[NEWS] Three notes about genetics and history and the future: Georgia, Beothuk, Amish

  • Archeological work has revealed evidence of vineyards in the Republic of Georgia dating back eight thousand years. National Geographic reports.
  • This extended article looks at the ways in which modern genetics are revealing the ancient history of the indigenous peoples of the Americas, using the Beothuk as an example. The Guardian has it.
  • Joe O’Connor describes how an obscure mutation among the Amish governing blood clotting may offer guides for people interested in extending human longevity, over at the National Post.

[DM] “On the idea that the human life expectancy is limited to 115 years”

At Demography Matters, I blog about the idea that the human life expectancy might be limited to 115 years.

Even if this is the case for the foreseeable future, I argue that there’s still much that can be done to make sure we reach this limit and that life to this limit is as healthy as possible.

Written by Randy McDonald

October 21, 2016 at 11:59 pm

[BLOG] Some Sunday links

  • blogTO notes that Muji is opening up a second location.
  • James Bow writes about how voicing complaints can make things better for transit riders.
  • The Dragon’s Gaze notes the detection of ice in the disk of HD 142527.
  • The Dragon’s Tales links to a paper speculating on the origins of rings like Saturn’s in the disruption of dwarf planets.
  • Lawyers, Guns and Money notes Rich Lowry’s low bar for Donald Trump.
  • The LRB Blog notes that refugees are not going to get into the European Union.
  • Marginal Revolution is rightly appalled by a journalist who argues against research in longevity.
  • Understanding Society’s Daniel Little announces his new book, New Directions in the Philosophy of Social Science.
  • Window on Eurasia argues that Huntington’s description of Ukraine’s divisions is incorrect, and warns about the strength of Putin.

[BLOG] Some Wednesday links

  • The Broadside Blog’s Caitlin Kelly wonders why people read at all in the 21st century world.
  • D-Brief notes how chickens have been modified to have dinosaur-like legs.
  • Dangerous Minds shares 19th century photos taken of Native Americans in their traditional and ceremonial wear.
  • The Dragon’s Gaze links to a paper predicting exoplanets orbiting HD 202628 and HD 207129 based on gaps in the debris disks of those stars.
  • The Dragon’s Tales notes that the director-general of the ESA asked China to opt to contribute to the International Space Station.
  • Joe. My. God. notes that the lesbian subtext of Xena will be made explicit in the remake.
  • Language Log looks at odd names, in the Chinese world and in the wider world.
  • Marginal Revolution links to a paper speculating that future economic growth will be absorbed entirley by life extension.
  • pollotenchegg maps changing birth rates across Ukrainian regions from 1960 on.
  • Towleroad quotes lesbian comedian Joy Behar on her incredulity about Caitlyn Jenner’s professed politics.

[LINK] “Fountain of Youth: The Secret Power of Friends and Family”

At Discover‘s The Crux, Jo Merchant describes how a high degree of social integration can extend longevity.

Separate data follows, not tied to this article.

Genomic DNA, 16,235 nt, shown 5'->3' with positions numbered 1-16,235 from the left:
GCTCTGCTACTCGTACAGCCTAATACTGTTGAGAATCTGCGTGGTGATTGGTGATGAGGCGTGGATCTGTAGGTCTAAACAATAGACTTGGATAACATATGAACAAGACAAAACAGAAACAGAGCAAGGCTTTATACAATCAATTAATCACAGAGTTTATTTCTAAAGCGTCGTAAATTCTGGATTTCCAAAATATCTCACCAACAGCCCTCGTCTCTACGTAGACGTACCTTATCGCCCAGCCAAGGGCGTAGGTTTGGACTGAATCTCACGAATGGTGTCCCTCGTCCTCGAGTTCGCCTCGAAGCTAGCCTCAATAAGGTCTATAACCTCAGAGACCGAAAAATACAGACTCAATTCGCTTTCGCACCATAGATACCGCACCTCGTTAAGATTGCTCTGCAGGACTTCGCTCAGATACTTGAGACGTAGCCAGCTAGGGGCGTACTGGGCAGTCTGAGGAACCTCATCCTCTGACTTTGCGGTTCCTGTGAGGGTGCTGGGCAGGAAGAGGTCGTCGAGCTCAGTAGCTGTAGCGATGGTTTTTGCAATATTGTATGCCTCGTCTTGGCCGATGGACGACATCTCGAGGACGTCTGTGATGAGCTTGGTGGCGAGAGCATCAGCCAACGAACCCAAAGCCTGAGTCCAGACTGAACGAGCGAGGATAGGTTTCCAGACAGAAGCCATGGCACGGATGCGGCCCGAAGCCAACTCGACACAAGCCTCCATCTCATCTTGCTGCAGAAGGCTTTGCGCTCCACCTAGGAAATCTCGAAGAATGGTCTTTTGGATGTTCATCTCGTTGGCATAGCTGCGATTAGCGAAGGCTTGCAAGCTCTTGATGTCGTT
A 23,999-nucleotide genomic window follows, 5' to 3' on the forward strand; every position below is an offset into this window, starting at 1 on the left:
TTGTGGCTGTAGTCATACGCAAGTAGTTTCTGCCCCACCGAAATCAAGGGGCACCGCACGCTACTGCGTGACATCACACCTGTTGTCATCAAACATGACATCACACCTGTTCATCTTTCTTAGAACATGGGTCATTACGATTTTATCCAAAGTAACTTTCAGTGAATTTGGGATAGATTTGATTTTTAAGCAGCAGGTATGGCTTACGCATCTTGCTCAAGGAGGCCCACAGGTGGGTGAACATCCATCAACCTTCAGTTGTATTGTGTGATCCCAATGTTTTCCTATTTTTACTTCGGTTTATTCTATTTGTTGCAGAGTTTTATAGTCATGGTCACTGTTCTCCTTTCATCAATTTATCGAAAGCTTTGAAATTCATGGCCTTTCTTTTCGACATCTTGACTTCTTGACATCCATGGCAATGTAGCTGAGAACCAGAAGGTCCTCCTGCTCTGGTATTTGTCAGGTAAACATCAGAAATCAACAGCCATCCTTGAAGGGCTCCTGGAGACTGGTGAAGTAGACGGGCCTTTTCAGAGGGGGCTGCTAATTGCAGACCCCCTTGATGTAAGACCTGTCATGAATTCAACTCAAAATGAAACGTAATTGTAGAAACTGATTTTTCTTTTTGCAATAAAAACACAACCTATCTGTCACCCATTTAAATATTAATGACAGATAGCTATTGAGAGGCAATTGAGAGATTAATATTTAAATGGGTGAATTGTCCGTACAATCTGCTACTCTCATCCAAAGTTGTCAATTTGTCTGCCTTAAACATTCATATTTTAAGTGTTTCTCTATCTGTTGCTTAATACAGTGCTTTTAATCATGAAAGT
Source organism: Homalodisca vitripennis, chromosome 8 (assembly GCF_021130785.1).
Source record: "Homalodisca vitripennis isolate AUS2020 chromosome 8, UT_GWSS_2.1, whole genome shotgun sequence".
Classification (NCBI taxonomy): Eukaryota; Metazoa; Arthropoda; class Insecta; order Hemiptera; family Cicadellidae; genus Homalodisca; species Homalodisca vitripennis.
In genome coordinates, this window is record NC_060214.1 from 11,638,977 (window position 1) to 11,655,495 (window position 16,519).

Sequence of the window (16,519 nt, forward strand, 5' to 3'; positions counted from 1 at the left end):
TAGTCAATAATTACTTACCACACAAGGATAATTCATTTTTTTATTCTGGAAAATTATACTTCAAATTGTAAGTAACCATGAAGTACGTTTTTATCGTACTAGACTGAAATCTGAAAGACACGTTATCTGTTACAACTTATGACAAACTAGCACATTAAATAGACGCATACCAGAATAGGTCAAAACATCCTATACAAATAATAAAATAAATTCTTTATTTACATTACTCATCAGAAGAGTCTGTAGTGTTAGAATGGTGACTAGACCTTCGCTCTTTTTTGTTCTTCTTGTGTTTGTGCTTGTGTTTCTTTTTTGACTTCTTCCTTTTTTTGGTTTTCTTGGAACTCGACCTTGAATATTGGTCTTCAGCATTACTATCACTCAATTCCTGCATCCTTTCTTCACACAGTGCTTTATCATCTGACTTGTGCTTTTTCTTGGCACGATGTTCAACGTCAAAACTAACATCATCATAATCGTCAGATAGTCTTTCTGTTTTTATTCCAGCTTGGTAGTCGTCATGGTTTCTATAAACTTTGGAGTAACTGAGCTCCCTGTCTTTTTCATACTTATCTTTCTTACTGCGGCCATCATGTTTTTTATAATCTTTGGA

The Nicoya peninsula in northwestern Costa Rica is one of the most beautiful places on the planet. This 75-mile sliver of land, just south of the Nicaraguan border, is covered with cattle pastures and tropical rain forests that stretch down to the crashing waves of the Pacific Ocean. The coastline is dotted with enclaves of expats who fill their time surfing, learning yoga and meditating on the beach.

For the locals, life is not so idyllic. They live in small, rural villages with limited access to basics such as electricity, linked by rough tracks that are dusty in the dry season and often impassable when it rains. The men earn a living by fishing and farming, or work as laborers or sabaneros (cowboys on huge cattle ranches), while the women cook on wood-burning stoves. Yet Nicoyans have a surprising claim to fame that is attracting the attention of scientists from around the world.

Their secret was uncovered in 2005 by Luis Rosero-Bixby, a demographer at the University of Costa Rica in San José. He used electoral records to work out how long Costa Ricans were living, and found that their life expectancy is surprisingly high. In general, people live longest in the world’s richest countries, where they have the most comfortable lives, the best health care and the lowest risk of infection. But that wasn’t the case here.

Costa Rica’s per capita income is only about a fifth that of the U.S., but if its residents survive the country’s relatively high rates of infections and accidents early in life, it turns out that they are exceedingly long-lived — an effect that is strongest in men. Costa Rican men aged 60 can expect to live another 22 years, Rosero-Bixby found, slightly higher than in Western Europe and the U.S. If they reach 90, they can expect to live another 4.4 years, six months longer than any other country in the world.

The effect is even stronger in the Nicoya peninsula, where 60-year-old men have a life expectancy of 24.3 years — two to three years longer than even the famously long-lived Japanese. Nicoya is one of the country’s poorest regions, so their secret can’t be better education or health care. There must be something else.

Written by Randy McDonald

February 10, 2016 at 5:16 pm

[DM] “One note on the global revolution in longevity”

I’ve a post up starting from a recent Bloomberg article, Dani Bloomfield’s “It’s the Best Time to Be Born as Life Expectancy Tops 70”, reacting to the paper in The Lancet “Global, regional, and national age–sex specific all-cause and cause-specific mortality for 240 causes of death, 1990–2013: a systematic analysis for the Global Burden of Disease Study 2013”, is available in its entirety online. We are broadly speaking living in uncharted territory.

Written by Randy McDonald

December 19, 2014 at 4:59 am